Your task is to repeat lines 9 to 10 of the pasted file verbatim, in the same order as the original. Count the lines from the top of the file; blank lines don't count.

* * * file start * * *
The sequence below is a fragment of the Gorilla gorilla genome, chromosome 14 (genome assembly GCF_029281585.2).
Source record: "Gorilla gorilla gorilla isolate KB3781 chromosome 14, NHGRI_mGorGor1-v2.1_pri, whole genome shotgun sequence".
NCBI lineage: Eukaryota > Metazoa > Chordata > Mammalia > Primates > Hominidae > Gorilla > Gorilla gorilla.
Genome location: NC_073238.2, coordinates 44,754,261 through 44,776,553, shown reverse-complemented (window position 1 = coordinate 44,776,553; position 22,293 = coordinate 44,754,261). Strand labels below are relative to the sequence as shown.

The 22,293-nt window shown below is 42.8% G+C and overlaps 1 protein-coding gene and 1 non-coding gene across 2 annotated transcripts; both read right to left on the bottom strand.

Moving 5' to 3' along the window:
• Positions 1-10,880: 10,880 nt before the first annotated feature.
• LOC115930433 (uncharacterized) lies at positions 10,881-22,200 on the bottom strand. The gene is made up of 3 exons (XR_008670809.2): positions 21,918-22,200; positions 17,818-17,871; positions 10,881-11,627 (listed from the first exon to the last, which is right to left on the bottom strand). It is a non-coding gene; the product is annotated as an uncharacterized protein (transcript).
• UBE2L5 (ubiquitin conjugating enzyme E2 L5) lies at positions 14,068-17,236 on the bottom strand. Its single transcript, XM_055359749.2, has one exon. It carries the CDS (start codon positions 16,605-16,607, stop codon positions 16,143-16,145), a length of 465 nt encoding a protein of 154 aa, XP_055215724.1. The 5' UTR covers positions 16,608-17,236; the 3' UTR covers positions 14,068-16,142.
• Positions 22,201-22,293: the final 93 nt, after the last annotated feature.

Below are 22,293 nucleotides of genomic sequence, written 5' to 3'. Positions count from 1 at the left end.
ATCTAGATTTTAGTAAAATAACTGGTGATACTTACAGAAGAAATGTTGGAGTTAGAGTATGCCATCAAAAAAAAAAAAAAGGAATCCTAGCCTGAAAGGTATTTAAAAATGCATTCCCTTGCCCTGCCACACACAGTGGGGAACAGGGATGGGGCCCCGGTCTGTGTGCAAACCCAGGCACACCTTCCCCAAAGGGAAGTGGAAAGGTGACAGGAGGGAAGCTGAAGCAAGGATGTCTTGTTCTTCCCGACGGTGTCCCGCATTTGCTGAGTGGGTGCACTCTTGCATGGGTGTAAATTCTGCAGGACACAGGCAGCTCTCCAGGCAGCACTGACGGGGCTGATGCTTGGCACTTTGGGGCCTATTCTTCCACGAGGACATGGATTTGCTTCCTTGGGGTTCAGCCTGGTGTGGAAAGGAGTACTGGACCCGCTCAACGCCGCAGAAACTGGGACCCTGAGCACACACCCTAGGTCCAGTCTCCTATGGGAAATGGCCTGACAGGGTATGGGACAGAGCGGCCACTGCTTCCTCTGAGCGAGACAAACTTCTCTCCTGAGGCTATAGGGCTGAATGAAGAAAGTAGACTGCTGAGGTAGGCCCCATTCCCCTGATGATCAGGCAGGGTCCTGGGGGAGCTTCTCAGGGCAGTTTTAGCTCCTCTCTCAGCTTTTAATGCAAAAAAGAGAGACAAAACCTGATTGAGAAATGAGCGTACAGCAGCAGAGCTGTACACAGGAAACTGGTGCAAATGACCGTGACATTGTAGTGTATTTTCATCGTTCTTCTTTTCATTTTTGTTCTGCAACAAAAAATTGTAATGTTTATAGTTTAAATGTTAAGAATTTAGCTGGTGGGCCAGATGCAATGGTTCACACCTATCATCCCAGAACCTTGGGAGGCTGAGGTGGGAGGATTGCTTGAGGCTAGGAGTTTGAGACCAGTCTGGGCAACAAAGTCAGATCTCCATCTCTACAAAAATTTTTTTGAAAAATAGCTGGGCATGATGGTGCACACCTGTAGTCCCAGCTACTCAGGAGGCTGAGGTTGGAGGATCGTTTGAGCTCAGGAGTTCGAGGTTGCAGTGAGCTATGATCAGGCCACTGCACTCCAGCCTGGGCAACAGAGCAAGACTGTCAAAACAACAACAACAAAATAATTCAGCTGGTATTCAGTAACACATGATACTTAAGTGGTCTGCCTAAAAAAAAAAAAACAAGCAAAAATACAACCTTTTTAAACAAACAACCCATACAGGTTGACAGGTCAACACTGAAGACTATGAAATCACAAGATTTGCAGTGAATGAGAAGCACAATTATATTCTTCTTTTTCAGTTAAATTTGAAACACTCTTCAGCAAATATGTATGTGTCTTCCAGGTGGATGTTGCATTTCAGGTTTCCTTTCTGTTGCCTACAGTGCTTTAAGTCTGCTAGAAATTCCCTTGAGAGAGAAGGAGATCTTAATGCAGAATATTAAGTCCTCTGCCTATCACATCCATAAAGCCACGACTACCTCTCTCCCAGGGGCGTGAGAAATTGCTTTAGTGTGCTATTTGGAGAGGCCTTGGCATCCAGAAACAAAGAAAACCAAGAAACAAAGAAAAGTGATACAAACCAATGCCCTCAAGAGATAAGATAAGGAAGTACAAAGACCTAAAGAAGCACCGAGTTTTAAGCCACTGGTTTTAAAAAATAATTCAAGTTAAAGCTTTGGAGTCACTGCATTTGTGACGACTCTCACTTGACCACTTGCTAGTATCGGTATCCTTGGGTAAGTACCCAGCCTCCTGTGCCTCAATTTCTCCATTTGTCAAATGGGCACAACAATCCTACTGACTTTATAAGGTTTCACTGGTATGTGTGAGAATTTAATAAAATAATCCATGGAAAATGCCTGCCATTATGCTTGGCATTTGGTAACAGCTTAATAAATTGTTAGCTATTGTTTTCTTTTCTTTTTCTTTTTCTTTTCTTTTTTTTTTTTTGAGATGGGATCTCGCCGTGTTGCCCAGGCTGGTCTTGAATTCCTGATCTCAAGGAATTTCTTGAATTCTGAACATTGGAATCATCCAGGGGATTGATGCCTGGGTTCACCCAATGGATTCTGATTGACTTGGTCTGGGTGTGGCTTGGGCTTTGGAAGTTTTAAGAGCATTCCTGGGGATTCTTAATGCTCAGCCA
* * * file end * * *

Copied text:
• UBE2L5 (ubiquitin conjugating enzyme E2 L5) lies at positions 14,068-17,236 on the bottom strand. Its single transcript, XM_055359749.2, has one exon. It carries the CDS (start codon positions 16,605-16,607, stop codon positions 16,143-16,145), a length of 465 nt encoding a protein of 154 aa, XP_055215724.1. The 5' UTR covers positions 16,608-17,236; the 3' UTR covers positions 14,068-16,142.
• Positions 22,201-22,293: the final 93 nt, after the last annotated feature.